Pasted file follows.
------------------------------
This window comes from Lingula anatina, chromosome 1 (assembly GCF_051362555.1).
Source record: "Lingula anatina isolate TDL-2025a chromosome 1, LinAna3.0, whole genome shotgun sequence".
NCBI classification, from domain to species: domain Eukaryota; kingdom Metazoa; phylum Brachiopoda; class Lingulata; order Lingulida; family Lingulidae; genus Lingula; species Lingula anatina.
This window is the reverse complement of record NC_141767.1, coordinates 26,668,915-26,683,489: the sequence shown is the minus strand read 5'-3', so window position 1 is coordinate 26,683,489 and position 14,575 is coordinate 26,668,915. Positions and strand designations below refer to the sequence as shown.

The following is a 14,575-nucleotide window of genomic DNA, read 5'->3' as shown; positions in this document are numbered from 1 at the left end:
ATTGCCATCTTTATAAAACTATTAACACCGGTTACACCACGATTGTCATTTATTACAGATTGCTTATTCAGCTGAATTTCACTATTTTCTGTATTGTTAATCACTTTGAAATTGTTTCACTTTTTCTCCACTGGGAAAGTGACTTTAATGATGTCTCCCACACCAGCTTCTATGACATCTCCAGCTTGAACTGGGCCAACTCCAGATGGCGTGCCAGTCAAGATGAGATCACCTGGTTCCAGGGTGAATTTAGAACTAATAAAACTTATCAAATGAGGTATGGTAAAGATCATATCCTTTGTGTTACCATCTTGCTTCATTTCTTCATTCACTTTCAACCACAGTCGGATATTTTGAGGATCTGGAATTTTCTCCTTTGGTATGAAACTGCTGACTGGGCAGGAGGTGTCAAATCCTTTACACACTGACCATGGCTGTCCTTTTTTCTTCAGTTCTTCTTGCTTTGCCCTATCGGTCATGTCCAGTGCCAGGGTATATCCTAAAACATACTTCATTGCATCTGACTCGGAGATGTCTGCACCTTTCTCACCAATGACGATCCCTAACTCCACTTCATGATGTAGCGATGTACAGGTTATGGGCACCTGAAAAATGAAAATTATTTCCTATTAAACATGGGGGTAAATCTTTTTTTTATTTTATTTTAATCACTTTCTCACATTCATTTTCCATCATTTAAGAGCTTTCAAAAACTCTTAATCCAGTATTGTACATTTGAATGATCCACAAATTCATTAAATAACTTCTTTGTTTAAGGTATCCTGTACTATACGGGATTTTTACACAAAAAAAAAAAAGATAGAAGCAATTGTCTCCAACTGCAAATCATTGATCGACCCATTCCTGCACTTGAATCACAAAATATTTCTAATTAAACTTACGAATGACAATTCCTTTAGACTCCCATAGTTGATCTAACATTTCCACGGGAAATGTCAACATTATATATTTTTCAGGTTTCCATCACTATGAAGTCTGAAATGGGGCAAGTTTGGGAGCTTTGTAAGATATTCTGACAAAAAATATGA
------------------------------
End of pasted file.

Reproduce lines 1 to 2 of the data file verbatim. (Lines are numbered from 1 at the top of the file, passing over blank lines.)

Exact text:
This window comes from Lingula anatina, chromosome 1 (assembly GCF_051362555.1).
Source record: "Lingula anatina isolate TDL-2025a chromosome 1, LinAna3.0, whole genome shotgun sequence".